Utilization of Design Elements of Personalized Cancer Risk Assessments to Enhance Patient Understanding and Self-Efficacy
Prey, Jennifer, Systems Engineering - School of Engineering and Applied Science, University of Virginia
Scherer, William, Department of Systems and Information Engineering, University of Virginia
Cohn, Wendy, PBHS Public Health Sciences Admin, University of Virginia
The current healthcare environment is ripe with the development of new technological resources like electronic medical records and family health history tools. Additionally, further research has been conducted in to how genetic composition and prior health history can affect patient health risk. With the combination of new tools and genetic knowledge, there is now the ability to determine whether individuals are at risk for certain diseases and types of cancer. Determining how to best communicate this type of health risk information to people is a complicated task. General public literacy is low complicating communication. Additionally, with health information there is the further impediment of often complex and unfamiliar medical terms and operations, and different levels of success with each type of treatment making it difficult to know which actions are best in each situation. The utilization of a personalized risk report will be beneficial only if a person is able to understand what is being presented and feel confident that s/he can and should take the actions as recommended. This study investigated how varying design aspects of a risk report from a cancer risk assessment program, Health Heritage, impact the perceived levels of understanding and confidence in taking the recommended actions (self-efficacy) of patients. Three specific design attributes were chosen to study: the inclusion of a summary, use of icons to depict recommended activities, and the inclusion of icons depicting the process steps to complete the recommended activities. Results of this study demonstrate that patients prefer to receive information in both textual and graphical forms, and that the inclusion of action-oriented steps to perform a recommendation increased perceived understanding and the likelihood of the individual intending to complete the act.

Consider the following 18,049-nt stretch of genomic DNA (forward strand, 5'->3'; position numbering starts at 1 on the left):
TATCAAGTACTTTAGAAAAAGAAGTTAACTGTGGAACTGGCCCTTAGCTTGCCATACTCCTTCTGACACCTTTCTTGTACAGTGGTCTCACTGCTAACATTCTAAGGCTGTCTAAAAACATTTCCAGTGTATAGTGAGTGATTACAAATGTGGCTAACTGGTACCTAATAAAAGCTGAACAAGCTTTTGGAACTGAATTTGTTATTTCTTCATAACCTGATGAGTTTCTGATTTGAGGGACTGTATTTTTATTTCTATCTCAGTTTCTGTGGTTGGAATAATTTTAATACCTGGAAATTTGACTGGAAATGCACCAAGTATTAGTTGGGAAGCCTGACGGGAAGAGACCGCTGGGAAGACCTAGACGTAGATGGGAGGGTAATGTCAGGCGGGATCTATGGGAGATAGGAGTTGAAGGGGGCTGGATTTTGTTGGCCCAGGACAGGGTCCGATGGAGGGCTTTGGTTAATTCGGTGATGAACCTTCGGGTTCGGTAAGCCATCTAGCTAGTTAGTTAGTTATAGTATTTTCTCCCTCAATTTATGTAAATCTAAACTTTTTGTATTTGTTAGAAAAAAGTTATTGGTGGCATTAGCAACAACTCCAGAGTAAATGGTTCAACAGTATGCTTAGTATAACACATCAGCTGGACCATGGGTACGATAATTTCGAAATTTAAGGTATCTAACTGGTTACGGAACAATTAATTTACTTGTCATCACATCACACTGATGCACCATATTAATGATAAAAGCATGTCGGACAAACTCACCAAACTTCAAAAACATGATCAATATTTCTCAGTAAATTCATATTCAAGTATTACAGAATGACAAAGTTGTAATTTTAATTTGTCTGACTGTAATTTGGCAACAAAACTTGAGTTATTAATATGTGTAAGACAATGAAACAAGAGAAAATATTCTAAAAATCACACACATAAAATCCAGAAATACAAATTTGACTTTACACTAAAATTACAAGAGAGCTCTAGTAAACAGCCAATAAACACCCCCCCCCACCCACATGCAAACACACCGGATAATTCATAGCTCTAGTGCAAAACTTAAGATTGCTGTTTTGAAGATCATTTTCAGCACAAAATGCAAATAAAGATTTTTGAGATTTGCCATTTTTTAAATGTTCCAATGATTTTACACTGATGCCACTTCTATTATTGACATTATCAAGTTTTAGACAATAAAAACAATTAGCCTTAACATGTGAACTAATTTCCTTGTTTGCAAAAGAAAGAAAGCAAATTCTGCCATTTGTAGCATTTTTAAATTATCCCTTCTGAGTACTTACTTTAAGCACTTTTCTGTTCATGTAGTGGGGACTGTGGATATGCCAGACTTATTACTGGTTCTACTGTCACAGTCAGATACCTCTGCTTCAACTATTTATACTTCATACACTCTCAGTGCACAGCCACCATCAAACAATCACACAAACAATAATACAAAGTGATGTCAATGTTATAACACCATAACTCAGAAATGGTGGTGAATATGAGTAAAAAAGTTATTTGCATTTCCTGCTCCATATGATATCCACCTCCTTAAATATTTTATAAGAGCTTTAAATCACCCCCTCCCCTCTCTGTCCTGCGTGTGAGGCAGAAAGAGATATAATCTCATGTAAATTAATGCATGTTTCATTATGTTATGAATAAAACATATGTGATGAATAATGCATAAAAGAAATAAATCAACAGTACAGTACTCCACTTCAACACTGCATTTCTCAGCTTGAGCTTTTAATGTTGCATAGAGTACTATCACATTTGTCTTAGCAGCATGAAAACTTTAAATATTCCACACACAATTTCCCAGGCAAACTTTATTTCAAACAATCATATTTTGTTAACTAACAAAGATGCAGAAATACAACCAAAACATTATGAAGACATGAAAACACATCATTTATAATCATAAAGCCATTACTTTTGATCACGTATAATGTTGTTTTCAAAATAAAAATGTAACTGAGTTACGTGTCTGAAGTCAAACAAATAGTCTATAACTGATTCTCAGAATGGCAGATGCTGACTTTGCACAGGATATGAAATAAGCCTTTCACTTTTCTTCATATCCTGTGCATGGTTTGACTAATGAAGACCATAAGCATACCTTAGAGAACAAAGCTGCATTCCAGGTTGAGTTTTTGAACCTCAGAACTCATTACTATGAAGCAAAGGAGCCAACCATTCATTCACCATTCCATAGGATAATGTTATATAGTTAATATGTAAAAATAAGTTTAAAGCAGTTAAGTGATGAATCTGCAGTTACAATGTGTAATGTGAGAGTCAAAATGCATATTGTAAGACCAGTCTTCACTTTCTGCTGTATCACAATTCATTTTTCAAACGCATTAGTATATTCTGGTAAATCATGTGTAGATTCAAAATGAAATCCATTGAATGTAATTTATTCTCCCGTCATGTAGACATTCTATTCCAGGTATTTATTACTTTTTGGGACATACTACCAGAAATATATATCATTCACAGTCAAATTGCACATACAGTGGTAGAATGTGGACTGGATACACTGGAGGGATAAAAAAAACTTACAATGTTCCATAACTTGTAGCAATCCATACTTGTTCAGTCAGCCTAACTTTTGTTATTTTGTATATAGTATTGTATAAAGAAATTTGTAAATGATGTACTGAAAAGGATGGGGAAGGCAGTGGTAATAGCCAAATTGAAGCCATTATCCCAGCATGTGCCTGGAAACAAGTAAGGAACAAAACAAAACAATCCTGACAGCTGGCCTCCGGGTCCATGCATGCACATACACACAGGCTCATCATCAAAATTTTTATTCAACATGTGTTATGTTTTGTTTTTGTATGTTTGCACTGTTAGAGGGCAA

MS (Master of Science)
health risk communication, self-efficacy, health communication design
All rights reserved (no additional license for public reuse)